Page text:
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Banksia marginata - Cav.                
                 
Common Name Silver Banksia
Family Proteaceae
Synonyms
Known Hazards None known
Habitats Usually found in sclerophyll forest from the coast to mountainous areas[260].
Range Australia - New South Wales, S. Queensland, Victoria.
Edibility Rating  
Medicinal Rating  
Care
Half Hardy Moist Soil Full sun

Summary       

Physical Characteristics       
 icon of manicon of lolypop
Banksia marginata is a TREE growing to 9 m (29ft 6in).
It is hardy to zone (UK) 9 and is frost tender. It is in flower from Aug to December. The flowers are hermaphrodite (have both male and female organs)

USDA hardiness zone : 8-11


Suitable for: light (sandy) and medium (loamy) soils, prefers well-drained soil and can grow in nutritionally poor soil. Suitable pH: acid and neutral soils. It cannot grow in the shade. It prefers moist soil. The plant can tolerates strong winds but not maritime exposure.

Banksia marginata Silver Banksia


http://commons.wikimedia.org/wiki/User:Noodle_snacks
Banksia marginata Silver Banksia
http://commons.wikimedia.org/wiki/File:Banksia_marcescens-(marginata)_crop.jpg
   
Habitats       
Woodland Garden Dappled Shade; South Wall. By. West Wall. By.
Edible Uses                                         
Edible Parts: Nectar.
Edible Uses: Drink.

The flowers are filled with a sweet nectar which can be sucked directly or washed out with water to make a refreshing beverage[183, 193].
Medicinal Uses
Plants For A Future can not take any responsibility for any adverse effects from the use of plants. Always seek advice from a professional before using a plant medicinally.



None known
Other Uses
The bark contains 10% tannin. This species has been used as a rootstock for propagating other members of the genus. Wood - soft, easily worked, pinkish with a prominent grain. It is highly decorative but the plants tend to be gnarled and irregular thus limiting its use. Used for veneers, furniture etc.
Cultivation details                                         
Requires a well-drained lime-free soil and a sunny position[1, 200]. Thrives in acid sandy loams[167, 200]. Prefers a pH between 6.3 and 6.5[200]. Plants are tolerant of damp soils and sea winds[260]. If this species is to be successfully cultivated, the soil should be low in nutrients, especially in nitrates and phosphates[200]. This species is not very cold-hardy, possibly tolerating temperatures down to around -5°c[260]. Plants require greenhouse protection in most parts of Britain[1] but high-altitude forms could succeed outdoors in the mildest areas of the country[200]. This species hybridizes in the wild with B. integrifolia and B. conferta penicillata[200]. A good bee plant[154, 167].
                                                                                 
Propagation                                         
Seed - surface sow in an ericaceous compost as soon as the seed is ripe or as soon as it is obtained and do not exclude light. Seal the pot in a plastic bag until germination takes place, which can take 1 - 3 months or more at 20°c[134]. When they are large enough to handle, prick the seedlings out into individual pots and grow them on in the greenhouse for at least their first winter. Plant them out into their permanent positions in late spring or early summer, after the last expected frosts. Cuttings of half-ripe wood, July/August in sand in a frame[200].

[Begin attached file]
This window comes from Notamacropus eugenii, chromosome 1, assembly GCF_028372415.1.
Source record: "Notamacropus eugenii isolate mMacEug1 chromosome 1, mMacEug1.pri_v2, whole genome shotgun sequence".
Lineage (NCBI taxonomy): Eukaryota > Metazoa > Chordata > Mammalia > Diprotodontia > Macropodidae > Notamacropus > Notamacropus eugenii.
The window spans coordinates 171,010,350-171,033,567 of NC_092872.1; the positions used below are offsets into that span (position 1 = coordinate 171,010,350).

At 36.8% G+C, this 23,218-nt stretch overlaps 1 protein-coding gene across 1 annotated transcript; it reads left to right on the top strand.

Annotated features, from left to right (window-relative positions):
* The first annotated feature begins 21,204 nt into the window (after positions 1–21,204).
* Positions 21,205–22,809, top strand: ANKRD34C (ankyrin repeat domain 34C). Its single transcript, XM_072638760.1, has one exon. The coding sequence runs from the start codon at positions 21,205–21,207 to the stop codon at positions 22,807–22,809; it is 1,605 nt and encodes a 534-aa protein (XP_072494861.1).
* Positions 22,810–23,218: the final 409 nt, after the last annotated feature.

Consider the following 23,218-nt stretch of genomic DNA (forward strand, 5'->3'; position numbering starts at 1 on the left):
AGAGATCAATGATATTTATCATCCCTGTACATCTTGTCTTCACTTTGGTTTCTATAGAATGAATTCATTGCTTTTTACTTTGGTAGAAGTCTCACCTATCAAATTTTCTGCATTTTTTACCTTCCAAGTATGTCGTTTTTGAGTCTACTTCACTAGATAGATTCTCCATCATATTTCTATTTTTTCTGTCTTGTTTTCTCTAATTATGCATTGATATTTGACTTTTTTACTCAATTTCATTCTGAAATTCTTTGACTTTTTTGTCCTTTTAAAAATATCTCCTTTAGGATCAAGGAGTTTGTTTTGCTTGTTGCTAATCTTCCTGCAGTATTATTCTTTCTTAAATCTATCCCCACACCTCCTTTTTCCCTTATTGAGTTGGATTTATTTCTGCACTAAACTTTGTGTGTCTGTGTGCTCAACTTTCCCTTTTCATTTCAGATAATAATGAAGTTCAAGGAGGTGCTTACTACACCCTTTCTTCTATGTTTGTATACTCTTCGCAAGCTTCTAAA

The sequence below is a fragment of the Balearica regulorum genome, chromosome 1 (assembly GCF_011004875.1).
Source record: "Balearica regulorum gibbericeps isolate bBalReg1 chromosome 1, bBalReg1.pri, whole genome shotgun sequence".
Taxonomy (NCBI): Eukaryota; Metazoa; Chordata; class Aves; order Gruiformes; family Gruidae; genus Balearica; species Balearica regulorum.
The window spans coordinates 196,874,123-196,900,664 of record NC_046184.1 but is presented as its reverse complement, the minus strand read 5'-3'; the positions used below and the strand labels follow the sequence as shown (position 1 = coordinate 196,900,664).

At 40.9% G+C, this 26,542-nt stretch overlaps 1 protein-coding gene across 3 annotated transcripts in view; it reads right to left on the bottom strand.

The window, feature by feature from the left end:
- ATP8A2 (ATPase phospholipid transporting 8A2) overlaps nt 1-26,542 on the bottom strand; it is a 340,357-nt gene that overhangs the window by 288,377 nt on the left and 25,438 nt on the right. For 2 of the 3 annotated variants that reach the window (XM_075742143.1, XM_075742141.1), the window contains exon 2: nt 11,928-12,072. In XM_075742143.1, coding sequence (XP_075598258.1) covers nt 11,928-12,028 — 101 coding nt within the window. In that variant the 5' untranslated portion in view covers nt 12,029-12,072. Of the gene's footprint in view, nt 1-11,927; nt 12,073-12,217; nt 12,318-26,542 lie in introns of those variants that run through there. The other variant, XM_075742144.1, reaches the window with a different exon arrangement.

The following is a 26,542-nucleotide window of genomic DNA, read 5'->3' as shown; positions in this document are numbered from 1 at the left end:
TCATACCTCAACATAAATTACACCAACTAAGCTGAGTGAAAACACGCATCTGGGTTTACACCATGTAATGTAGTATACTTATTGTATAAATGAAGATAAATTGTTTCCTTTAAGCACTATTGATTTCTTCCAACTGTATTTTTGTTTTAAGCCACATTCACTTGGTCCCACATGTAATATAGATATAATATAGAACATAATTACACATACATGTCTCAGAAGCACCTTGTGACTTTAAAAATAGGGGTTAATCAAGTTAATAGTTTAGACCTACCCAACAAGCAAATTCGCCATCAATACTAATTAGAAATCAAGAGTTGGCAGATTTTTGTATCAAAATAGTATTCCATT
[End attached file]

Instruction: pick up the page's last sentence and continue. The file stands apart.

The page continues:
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Expert comment                                         
 
      
Author                                         
Cav.
                                                                                 
Botanical References                                         
200
                                                                                 
Links / References                                         

[1]F. Chittendon. RHS Dictionary of Plants plus Supplement. 1956
Comprehensive listing of species and how to grow them. Somewhat outdated, it has been replaces in 1992 by a new dictionary (see [200]).
[134]Rice. G. (Editor) Growing from Seed. Volume 2.
Very readable magazine with lots of information on propagation. An interesting article on Ensete ventricosum.
[154]Ewart. A. J. Flora of Victoria.
A flora of eastern Australia, it is rather short on information that is useful to the plant project.
[167]Holliday. I. and Hill. R. A Field Guide to Australian Trees.
A well illustrated and very readable book, but it does not contain much information for the plant project.
[183]Facciola. S. Cornucopia - A Source Book of Edible Plants.
Excellent. Contains a very wide range of conventional and unconventional food plants (including tropical) and where they can be obtained (mainly N. American nurseries but also research institutes and a lot of other nurseries from around the world.
[193]Low. T. Wild Food Plants of Australia.
Well presented, clear information and good photographs. An interesting read for the casual reader as well as the enthusiast
[200]Huxley. A. The New RHS Dictionary of Gardening. 1992.
Excellent and very comprehensive, though it contains a number of silly mistakes. Readable yet also very detailed.
[260]Phillips. R. & Rix. M. Conservatory and Indoor Plants Volumes 1 & 2
Excellent photos of over 1,100 species and cultivars with habits and cultivation details plus a few plant uses. Many species are too tender for outdoors in Britain though there are many that can be grown outside.

Readers comment                                         
 
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Subject : Banksia marginata  
             

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